South Africas Everest summiteers collaborate for wild dog conservation

View of a wild dog in its natural habitat.


What in the world could ever link Africa's wild dog to the world famous Himalayan Mount Everest? Ask South Africa's Vaughan de la Harpe, who summitted the famous peak twice, and he will paint a sobering picture, "From that elevated perspective you see things as they really are and in that moment little else seems as valuable as our planet and the animals that populate it."

It was this picture that also inspired Vaughan and the Endangered Wildlife Trust (EWT) to put together a fundraising dinner where 18 of the 25 South Africans who have summitted Mount Everest, and two non-South African summiteers now residing in this country, collaborated in support of conservation. The event followed on from a similar, highly successful dinner in 2010.

Held at the Hyatt in Rosebank in November this year, it was attended by more than 160 people and raised over R500 000 for wild dog conservation, primarily through an auction of various memorabilia, including an ice pick signed by Sir Edmund Hillary.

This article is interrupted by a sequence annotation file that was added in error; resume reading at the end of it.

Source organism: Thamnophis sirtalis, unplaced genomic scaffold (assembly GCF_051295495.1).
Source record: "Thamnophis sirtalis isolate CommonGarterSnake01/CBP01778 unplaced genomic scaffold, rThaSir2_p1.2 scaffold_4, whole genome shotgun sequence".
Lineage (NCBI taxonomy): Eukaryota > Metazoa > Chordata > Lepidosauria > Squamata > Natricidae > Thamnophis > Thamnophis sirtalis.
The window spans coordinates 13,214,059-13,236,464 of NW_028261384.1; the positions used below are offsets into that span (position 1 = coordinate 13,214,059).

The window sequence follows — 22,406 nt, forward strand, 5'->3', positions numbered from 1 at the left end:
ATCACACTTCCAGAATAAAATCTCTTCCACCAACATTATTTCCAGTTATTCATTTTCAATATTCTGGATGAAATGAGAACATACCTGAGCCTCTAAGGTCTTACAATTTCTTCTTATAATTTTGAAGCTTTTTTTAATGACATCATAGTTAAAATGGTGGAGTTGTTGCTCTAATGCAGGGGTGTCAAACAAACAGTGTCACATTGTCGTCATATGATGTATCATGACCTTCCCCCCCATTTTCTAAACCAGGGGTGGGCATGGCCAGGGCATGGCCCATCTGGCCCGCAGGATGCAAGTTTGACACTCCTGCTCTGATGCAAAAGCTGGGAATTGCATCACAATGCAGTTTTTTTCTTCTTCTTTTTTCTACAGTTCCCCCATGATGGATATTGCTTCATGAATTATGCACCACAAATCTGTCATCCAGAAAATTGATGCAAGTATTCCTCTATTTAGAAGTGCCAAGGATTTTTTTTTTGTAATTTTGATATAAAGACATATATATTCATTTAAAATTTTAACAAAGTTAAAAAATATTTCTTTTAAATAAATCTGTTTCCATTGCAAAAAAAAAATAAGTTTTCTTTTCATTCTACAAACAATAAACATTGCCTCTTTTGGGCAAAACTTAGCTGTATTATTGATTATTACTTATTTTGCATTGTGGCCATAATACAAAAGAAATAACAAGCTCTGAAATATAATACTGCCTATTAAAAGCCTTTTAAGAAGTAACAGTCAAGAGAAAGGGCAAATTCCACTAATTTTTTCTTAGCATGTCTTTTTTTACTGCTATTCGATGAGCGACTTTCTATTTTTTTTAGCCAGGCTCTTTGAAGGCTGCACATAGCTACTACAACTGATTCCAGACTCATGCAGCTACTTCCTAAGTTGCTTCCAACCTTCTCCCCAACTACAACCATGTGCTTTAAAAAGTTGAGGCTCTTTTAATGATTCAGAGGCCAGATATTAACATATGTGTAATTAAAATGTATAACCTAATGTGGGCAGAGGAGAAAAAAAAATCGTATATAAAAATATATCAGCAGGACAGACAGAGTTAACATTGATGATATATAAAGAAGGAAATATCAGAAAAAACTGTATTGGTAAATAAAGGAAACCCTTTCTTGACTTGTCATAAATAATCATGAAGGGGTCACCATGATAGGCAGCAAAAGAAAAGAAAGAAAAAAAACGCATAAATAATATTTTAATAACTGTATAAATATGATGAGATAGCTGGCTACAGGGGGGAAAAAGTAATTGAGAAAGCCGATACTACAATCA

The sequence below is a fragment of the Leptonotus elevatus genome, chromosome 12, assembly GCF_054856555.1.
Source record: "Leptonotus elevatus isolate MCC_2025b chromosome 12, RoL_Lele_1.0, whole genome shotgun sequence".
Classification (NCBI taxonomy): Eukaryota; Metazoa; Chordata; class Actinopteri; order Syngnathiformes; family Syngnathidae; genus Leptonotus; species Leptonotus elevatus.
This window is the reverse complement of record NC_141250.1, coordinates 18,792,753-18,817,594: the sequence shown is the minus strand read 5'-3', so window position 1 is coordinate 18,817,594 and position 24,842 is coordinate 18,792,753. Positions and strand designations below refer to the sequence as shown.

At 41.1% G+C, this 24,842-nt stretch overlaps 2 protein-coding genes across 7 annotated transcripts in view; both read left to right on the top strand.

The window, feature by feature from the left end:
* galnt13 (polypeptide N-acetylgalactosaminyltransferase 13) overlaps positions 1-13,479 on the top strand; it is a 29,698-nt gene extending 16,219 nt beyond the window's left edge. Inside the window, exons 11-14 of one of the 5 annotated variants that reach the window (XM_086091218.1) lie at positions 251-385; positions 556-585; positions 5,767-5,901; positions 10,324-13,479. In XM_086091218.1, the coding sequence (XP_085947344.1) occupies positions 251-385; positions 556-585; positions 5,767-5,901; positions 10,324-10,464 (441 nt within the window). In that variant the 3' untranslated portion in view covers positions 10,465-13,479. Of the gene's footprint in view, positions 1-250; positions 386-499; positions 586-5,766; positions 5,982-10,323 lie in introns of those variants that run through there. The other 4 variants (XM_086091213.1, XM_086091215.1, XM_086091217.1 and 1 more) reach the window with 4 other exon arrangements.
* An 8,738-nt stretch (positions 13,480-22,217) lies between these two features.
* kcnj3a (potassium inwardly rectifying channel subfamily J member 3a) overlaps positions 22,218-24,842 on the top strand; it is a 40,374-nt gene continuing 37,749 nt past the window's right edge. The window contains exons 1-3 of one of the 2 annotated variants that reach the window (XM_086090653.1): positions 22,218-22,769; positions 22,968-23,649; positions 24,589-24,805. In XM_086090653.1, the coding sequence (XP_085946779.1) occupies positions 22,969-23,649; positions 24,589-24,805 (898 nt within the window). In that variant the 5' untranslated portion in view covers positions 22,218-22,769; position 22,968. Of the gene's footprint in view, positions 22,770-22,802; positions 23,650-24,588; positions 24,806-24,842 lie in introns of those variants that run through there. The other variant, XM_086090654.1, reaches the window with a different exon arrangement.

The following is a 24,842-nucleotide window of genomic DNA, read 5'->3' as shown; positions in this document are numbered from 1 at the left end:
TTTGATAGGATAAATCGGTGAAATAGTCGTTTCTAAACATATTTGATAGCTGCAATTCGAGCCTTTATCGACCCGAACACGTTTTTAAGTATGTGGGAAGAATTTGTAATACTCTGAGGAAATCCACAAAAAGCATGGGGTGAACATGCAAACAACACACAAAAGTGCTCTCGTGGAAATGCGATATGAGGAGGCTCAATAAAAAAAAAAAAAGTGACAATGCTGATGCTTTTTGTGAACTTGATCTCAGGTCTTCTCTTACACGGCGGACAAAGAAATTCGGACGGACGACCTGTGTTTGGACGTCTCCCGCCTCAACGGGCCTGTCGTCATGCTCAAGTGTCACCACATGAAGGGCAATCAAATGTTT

The EWT's head of business development and fundraising, Vanessa du Plessis, says: "Vaughan's incredible energy and dedication to conservation are an absolute inspiration and the EWT is extremely fortunate to have him as a patron for Wild Dog conservation."

The African Wild Dog, Lycaon pictus, is South Africa's rarest carnivore and is classified as Endangered, with less than 500 free-ranging Wild Dogs left in the country. The EWT coordinates the ‘managed metapopulation' approach to Wild Dog conservation in South Africa, which links a series of geographically isolated private and state reserves capable of sustaining Wild Dogs, but which need sustained, intensive, collaborative efforts to manage these subpopulations as one metapopulation. The metapopulation approach was first used for Wild Dogs in South Africa following recommendations from a 1997 Population and Habitat Viability Assessment and has been successful to the extent that it has exceeded its initial goal of nine packs and there are now about 16 Wild Dog packs in South African metapopulation reserves. This approach is unique to South Africa and there are currently no studies in the region looking at similar issues for this species. However, as habitat for carnivores becomes more limited, it is expected that this management approach will become relevant in other areas of Africa.



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